The project -- the brainchild of Bishop Robert Finn -- continues to face overwhelming opposition from parishioners and neighborhood groups.
Examining the Crisis: Many media reports describe the setting up of the Vatican tribunal to examine abuse as a breakthrough. There is no breakthrough.
Commentary: When you're told, "We've reported to law enforcement," insist on seeing proof. To church officials, the phrase "reported to authorities" can mean something very different.
Reversing course on an earlier decision to uphold 23 pastoral assignments made by Bishop Robert Finn days before his resignation, Kansas City, Kan., Archbishop Joseph Naumann has revised 14 of those assignments for the Kansas City-St. Joseph, Mo., diocese.
News of his decision came Friday morning in an email from Kansas City-St. Joseph spokesman Jack Smith to the diocese’s priests.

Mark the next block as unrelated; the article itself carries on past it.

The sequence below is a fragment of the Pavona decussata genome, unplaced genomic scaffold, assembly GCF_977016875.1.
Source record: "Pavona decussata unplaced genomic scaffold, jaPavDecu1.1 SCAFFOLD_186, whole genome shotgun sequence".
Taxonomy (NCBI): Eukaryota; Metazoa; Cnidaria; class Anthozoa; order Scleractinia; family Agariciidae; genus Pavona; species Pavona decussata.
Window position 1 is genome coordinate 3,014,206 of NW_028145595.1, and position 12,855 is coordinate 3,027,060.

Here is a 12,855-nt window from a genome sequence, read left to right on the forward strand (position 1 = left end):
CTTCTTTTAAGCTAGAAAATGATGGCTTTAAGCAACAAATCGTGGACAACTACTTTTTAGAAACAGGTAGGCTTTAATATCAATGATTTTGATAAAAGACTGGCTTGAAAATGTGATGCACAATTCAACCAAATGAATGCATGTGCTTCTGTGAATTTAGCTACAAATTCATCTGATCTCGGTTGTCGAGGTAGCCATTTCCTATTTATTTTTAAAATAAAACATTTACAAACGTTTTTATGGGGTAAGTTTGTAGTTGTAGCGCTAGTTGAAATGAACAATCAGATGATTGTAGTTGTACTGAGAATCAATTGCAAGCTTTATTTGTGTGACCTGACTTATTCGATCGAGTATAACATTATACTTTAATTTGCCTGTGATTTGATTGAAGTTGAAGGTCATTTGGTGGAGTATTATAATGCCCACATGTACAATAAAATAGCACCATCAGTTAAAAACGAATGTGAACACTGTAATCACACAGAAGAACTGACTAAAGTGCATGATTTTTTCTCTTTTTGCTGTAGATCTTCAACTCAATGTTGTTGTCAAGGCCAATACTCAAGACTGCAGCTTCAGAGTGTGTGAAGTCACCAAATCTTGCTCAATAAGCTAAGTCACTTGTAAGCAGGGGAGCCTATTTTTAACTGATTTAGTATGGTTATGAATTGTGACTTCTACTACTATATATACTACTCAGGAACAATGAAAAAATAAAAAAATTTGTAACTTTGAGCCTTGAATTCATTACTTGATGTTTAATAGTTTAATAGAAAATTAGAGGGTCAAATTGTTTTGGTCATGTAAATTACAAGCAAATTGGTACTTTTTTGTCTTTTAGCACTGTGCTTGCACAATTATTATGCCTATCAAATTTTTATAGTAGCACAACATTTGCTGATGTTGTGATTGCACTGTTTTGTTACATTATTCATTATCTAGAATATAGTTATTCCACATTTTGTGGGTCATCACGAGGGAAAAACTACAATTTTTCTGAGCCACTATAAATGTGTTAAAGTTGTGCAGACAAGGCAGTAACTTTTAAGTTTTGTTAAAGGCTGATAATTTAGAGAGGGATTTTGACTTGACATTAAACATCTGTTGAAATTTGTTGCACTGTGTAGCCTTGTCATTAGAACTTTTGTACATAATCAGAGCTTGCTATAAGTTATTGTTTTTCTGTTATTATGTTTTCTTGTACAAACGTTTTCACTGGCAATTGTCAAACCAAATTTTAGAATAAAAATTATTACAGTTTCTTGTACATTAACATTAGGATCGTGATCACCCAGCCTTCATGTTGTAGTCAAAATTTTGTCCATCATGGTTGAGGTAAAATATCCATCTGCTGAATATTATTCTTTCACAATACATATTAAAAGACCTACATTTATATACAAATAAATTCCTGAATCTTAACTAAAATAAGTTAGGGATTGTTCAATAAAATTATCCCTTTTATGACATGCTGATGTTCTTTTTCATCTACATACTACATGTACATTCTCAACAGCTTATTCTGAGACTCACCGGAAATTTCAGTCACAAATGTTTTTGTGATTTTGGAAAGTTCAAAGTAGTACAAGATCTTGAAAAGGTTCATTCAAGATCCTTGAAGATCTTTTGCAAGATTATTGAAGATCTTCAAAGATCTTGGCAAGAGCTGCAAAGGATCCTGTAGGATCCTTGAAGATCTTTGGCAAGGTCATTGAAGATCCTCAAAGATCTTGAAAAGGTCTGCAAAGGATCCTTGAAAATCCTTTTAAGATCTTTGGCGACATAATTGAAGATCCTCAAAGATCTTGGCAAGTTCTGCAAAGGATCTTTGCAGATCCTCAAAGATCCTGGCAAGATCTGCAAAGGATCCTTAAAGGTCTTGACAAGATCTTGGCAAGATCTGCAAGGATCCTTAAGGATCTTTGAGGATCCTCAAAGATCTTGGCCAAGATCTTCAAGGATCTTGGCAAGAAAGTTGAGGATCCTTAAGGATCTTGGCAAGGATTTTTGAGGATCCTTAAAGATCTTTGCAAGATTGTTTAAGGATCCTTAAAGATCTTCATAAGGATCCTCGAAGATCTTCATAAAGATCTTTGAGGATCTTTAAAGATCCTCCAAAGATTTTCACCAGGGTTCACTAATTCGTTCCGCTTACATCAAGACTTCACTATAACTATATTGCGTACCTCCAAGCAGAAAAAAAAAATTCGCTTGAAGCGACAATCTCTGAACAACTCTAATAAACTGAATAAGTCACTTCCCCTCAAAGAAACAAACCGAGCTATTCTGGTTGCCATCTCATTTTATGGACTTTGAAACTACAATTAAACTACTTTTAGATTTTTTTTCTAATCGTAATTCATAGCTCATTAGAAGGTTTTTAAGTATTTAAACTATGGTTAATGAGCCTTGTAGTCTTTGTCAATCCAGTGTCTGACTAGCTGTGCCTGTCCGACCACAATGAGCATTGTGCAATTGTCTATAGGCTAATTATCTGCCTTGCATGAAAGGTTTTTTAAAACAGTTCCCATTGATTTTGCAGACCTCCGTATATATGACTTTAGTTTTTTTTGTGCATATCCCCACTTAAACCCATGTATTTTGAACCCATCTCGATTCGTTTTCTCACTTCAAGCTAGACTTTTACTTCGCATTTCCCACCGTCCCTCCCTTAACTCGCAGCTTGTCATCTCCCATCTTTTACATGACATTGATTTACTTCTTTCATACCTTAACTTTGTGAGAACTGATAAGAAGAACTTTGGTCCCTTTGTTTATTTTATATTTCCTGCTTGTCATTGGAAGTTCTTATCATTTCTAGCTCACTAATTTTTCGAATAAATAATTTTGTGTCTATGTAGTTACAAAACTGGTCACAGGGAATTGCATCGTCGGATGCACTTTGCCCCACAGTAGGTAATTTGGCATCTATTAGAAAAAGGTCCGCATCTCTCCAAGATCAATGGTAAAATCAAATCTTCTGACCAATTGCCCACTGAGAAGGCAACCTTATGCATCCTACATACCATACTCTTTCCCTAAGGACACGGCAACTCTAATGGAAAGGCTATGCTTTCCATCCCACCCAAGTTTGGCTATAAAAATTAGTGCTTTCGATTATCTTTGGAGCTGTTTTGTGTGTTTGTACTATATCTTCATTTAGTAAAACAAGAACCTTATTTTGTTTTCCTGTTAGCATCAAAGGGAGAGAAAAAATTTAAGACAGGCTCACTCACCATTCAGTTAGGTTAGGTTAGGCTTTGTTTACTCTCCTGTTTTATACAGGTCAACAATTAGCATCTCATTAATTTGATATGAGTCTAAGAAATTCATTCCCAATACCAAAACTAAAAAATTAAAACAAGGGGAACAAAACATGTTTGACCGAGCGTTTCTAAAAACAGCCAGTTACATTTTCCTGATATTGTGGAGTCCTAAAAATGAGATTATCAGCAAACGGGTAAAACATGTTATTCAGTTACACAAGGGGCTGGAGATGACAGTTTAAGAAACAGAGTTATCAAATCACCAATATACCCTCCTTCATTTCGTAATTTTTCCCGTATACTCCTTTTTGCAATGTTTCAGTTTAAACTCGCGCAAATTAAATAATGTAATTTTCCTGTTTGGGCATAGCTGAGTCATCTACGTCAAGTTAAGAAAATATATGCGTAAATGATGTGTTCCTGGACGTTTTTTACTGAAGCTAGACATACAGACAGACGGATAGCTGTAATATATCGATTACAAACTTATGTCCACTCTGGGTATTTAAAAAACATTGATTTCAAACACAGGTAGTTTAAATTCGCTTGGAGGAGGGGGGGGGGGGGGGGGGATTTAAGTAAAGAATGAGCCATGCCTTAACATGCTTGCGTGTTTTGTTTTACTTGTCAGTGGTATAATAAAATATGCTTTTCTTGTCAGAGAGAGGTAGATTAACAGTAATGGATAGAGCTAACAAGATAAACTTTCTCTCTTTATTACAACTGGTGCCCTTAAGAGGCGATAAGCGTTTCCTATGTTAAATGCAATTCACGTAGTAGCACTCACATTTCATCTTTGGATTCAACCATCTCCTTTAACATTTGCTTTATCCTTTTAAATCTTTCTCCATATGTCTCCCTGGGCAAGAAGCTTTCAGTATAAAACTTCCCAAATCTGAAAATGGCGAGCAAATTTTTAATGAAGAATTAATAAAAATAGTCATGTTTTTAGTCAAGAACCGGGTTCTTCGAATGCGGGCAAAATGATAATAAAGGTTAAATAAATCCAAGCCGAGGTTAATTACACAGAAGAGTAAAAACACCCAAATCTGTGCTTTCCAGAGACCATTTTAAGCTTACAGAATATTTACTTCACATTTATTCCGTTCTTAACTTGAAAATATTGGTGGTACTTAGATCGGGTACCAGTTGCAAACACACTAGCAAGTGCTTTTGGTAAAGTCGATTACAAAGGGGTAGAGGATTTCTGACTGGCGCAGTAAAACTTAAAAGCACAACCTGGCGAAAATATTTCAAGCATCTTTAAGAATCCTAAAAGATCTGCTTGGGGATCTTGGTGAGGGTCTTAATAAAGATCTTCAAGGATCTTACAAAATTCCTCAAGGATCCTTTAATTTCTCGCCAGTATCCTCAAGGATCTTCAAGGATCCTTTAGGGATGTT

“After prayerful deliberation and consultation with his advisors, Archbishop Naumann has decided to modify some of the assignments previously made,” he wrote.
"We wish, as Catholic priests, to re-state our unwavering fidelity to the traditional doctrines regarding marriage and the true meaning of human sexuality."
The priest says Finn's resignation was the result of "a long, bitter, nasty campaign by many of our brothers and sisters."
Just Catholic: The Not-Getting-It Department got together and decided Bishop Robert Finn could still ordain priests. Say what?
Opinion: The Vatican's sterile announcement of Bishop Robert Finn's resignation was an unsuccessful attempt to sanitize the harsh reality of a failed bishop.
We say: It is long past time for the church to have a clear process to hold bishops responsible for their actions and inactions.
Examining the Crisis: Victories, whatever their cause, need to be acknowledged, and forcing the resignation of a Catholic bishop is no small accomplishment.